Monday, 24 April 2017

Review Nuclear War

Nuclear War
by Simon Stephens

The Waste Land

Let's put aside the play text  introduction by playwright Simon Stephens to the twelve pages of the Nuclear War script - quite why he wants to set himself up as a paragon for playwrights who knows how to work with a director and actors while he says others, by  implication, don't, we know not.

Suffice to say, he sets out a working methodology which doesn't feel particularly original to us. But at the same time we may have whetted your appetite to buy or borrow the play text to find out what the hell we're talking about.

And if you go to Nuclear War expecting bombs and confrontation between world powers, you may be disappointed. For, as Simon Stephens has correctly pointed out on his twitter feed, you're more likely to get that in real life. But "Guys. it's a metaphor."

Yet we must concede that Nuclear War is kinda interesting in a world where we are increasingly bombarded through technology with disembodied voices. And our own individual, as well as Britain's, place in the world, feels constantly in flux and increasingly indefinable.

Ostensibly, this is play about the loss of a loved one and  a day in the life on the seventh anniversary of time spent at a hospital bedside. A day atomized into moments filtered through the mind of an unnamed woman,"All I can hear/Are the thoughts scratched onto the inside of my head".

The room is bare, the props stark (designer Chloe Lamford). The audience is seated around the walls, so that when we hear the words, "I can't help feeling you're in my room ... Watching me.", one immediately sees the faces of others in the audience watching.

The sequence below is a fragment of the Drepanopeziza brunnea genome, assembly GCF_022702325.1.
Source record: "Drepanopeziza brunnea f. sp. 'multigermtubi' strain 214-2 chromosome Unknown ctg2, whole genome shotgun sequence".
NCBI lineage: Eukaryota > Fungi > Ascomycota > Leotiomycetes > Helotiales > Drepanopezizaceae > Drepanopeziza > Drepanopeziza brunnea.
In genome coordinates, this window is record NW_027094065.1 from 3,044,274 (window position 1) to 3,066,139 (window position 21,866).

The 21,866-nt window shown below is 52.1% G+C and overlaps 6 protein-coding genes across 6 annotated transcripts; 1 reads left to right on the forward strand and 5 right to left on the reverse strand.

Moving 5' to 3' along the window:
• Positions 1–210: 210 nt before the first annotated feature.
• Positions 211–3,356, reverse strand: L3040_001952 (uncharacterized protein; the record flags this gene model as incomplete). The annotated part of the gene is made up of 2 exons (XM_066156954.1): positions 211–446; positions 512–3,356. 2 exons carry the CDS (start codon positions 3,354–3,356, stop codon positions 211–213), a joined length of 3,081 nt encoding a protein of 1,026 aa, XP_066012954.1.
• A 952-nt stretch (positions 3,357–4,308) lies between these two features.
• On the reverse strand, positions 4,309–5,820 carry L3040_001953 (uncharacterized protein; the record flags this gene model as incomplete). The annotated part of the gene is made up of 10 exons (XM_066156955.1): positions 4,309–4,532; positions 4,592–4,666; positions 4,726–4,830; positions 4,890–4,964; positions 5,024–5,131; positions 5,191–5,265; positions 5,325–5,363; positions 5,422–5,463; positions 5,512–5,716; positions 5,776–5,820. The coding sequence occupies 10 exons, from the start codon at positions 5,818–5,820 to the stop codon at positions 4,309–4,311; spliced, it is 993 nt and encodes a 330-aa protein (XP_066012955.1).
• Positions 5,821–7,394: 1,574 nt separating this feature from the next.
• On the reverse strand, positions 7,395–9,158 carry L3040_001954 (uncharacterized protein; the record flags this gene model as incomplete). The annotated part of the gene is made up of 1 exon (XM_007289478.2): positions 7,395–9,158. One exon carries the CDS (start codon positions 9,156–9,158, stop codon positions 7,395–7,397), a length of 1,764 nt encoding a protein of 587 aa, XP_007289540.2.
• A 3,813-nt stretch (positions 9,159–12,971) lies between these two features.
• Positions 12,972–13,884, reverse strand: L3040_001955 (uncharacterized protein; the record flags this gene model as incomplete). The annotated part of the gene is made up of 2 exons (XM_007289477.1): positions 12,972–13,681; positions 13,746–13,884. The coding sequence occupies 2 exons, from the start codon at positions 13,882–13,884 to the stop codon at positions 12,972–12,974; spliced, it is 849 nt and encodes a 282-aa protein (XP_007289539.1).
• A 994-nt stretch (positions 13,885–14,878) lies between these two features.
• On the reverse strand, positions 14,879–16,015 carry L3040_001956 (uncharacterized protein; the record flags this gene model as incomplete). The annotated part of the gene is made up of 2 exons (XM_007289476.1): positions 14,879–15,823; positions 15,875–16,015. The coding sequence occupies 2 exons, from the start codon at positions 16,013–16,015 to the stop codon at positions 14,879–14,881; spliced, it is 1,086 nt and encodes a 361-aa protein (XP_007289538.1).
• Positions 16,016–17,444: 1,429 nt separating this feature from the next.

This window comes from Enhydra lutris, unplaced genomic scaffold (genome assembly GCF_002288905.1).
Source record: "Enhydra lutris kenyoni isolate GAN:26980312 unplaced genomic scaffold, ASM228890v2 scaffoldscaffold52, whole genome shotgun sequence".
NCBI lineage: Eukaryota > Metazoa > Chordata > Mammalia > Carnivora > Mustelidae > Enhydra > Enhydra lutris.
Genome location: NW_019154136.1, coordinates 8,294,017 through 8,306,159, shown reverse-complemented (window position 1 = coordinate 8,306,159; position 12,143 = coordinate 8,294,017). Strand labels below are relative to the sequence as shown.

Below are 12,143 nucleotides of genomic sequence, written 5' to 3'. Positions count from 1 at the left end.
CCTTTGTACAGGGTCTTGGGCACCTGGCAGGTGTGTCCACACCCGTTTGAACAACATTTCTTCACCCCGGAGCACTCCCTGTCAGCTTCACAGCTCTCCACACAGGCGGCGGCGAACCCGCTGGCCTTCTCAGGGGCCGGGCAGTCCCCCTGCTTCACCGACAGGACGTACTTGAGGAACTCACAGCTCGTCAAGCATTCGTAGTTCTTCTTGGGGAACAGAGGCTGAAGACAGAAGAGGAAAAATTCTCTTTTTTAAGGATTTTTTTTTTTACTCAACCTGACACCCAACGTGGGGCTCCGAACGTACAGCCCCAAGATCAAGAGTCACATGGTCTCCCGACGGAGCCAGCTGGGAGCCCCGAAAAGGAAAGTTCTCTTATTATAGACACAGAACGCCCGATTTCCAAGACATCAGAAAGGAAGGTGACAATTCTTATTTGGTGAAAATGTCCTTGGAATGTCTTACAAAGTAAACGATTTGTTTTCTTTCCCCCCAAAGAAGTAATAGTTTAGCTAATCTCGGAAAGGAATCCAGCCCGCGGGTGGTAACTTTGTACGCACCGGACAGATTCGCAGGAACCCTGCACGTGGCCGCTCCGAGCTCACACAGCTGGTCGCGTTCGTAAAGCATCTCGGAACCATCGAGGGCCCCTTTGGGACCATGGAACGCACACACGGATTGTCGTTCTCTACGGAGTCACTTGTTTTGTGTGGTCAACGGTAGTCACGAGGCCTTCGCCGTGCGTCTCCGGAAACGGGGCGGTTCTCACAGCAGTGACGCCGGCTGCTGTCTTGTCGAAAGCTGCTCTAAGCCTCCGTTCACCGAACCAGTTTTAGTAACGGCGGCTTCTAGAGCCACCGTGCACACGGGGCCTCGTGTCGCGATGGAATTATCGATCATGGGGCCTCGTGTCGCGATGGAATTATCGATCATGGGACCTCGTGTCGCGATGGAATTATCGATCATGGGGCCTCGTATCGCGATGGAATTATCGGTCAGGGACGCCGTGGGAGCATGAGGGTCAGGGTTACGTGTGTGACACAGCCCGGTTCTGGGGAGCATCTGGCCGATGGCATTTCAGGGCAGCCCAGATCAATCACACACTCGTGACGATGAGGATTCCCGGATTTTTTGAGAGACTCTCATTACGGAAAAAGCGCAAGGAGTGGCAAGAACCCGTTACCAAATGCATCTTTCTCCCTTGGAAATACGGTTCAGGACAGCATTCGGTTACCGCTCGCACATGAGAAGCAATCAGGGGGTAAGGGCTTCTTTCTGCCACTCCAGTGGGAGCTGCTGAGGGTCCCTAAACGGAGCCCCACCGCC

The voice comes through in a pre-recorded narration by an unnamed Scottish woman played by Maureen Beattie who sometimes breaks into "live" speech varying the mixture of textures. 

Also watching are a four-strong chorus - Sharon Duncan-Brewster, Gerrome Miller, Andrew Sheridan, Beatrice Scirroccchi. They whisper, they chant, they sing. They are like living furniture handing the woman, for instance, a cup or a biscuit.

They weave shapes and populate the mundane scenes of city life on a train, in a coffee shop and more fantastical underworld-type scenes where they mutate into black hooded prisoners or hounds like creatures out of Greek mythology.

A red heater also glows with red bars and the woman mounts a large black box amplifier, with trailing cables, at one point. She builds a shrine of bricks lit by an old fashioned fringed table lamp with a china cat and discarded flowery porcelain tea cups nearby, all seemingly from another era.

The USP (unique selling point) of Nuclear War is supposedly that the playwright is letting the director Imogen Knight, who is also a choreographer and movement director, and the actors to use the text in whatever order they choose and to bring choreography as an extra layer of meaning.

In the end, the process doesn't make much difference to the audience watching this brief piece, however much it makes a difference for those involved.  At 45 minutes, there is no danger of the piece outstaying its welcome and it does have a visceral quality with washes of red, yellow and blue light from lighting designer Lee Curran.

There are cryptic moments. For example when the chorus puts stockings bank robbery style over their heads and stuff mandarins into their mouths. But there is a story there and at one point Andrew Sheridan with headphones round his neck becomes the embodiment of the lost love.

TLT is not the only reviewer to have thought of TS Eliot in connection with the text - we saw it the day after press night.

The choreography of the chorus clad all in black does meld with atomized environment of the woman, the never being able to turn the clock  back in the striking image of grains of sand never able to fly back together after sandcastles are knocked down. And we feel the momentum of the city, no longer a whole but filled with new people and elements, always pushing forward, never looking back.

This all has an intuitive quality but we certainly won't pretend this is a piece that will suit all tastes. However it does also have an affective, sometimes threatening, sometimes poignant lyrical quality on every level and it's an amber light for the depiction of a world losing its nucleus and disappearing into darkness and movement.

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